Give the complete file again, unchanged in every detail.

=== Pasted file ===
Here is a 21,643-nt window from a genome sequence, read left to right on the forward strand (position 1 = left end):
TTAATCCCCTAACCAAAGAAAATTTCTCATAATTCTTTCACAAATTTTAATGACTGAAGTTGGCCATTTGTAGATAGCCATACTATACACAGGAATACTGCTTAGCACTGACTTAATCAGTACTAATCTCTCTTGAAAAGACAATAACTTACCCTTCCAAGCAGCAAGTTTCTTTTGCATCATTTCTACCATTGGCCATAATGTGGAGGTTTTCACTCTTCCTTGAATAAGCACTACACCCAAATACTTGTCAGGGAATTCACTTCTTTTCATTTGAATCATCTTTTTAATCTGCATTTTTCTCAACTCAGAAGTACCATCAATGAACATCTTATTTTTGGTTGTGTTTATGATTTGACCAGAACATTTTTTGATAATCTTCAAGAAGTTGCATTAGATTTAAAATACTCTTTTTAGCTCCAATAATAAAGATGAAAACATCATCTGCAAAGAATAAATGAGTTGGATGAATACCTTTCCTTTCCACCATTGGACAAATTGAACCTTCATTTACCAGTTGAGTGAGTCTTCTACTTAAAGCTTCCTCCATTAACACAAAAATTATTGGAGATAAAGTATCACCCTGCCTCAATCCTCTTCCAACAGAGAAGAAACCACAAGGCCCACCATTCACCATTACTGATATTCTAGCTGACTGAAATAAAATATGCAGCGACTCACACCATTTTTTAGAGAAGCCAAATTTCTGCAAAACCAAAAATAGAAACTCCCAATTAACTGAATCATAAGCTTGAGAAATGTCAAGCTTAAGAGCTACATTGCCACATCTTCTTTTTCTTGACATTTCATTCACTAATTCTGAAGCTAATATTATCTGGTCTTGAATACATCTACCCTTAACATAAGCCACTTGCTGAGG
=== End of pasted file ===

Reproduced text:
Here is a 21,643-nt window from a genome sequence, read left to right on the forward strand (position 1 = left end):
TTAATCCCCTAACCAAAGAAAATTTCTCATAATTCTTTCACAAATTTTAATGACTGAAGTTGGCCATTTGTAGATAGCCATACTATACACAGGAATACTGCTTAGCACTGACTTAATCAGTACTAATCTCTCTTGAAAAGACAATAACTTACCCTTCCAAGCAGCAAGTTTCTTTTGCATCATTTCTACCATTGGCCATAATGTGGAGGTTTTCACTCTTCCTTGAATAAGCACTACACCCAAATACTTGTCAGGGAATTCACTTCTTTTCATTTGAATCATCTTTTTAATCTGCATTTTTCTCAACTCAGAAGTACCATCAATGAACATCTTATTTTTGGTTGTGTTTATGATTTGACCAGAACATTTTTTGATAATCTTCAAGAAGTTGCATTAGATTTAAAATACTCTTTTTAGCTCCAATAATAAAGATGAAAACATCATCTGCAAAGAATAAATGAGTTGGATGAATACCTTTCCTTTCCACCATTGGACAAATTGAACCTTCATTTACCAGTTGAGTGAGTCTTCTACTTAAAGCTTCCTCCATTAACACAAAAATTATTGGAGATAAAGTATCACCCTGCCTCAATCCTCTTCCAACAGAGAAGAAACCACAAGGCCCACCATTCACCATTACTGATATTCTAGCTGACTGAAATAAAATATGCAGCGACTCACACCATTTTTTAGAGAAGCCAAATTTCTGCAAAACCAAAAATAGAAACTCCCAATTAACTGAATCATAAGCTTGAGAAATGTCAAGCTTAAGAGCTACATTGCCACATCTTCTTTTTCTTGACATTTCATTCACTAATTCTGAAGCTAATATTATCTGGTCTTGAATACATCTACCCTTAACATAAGCCACTTGCTGAGG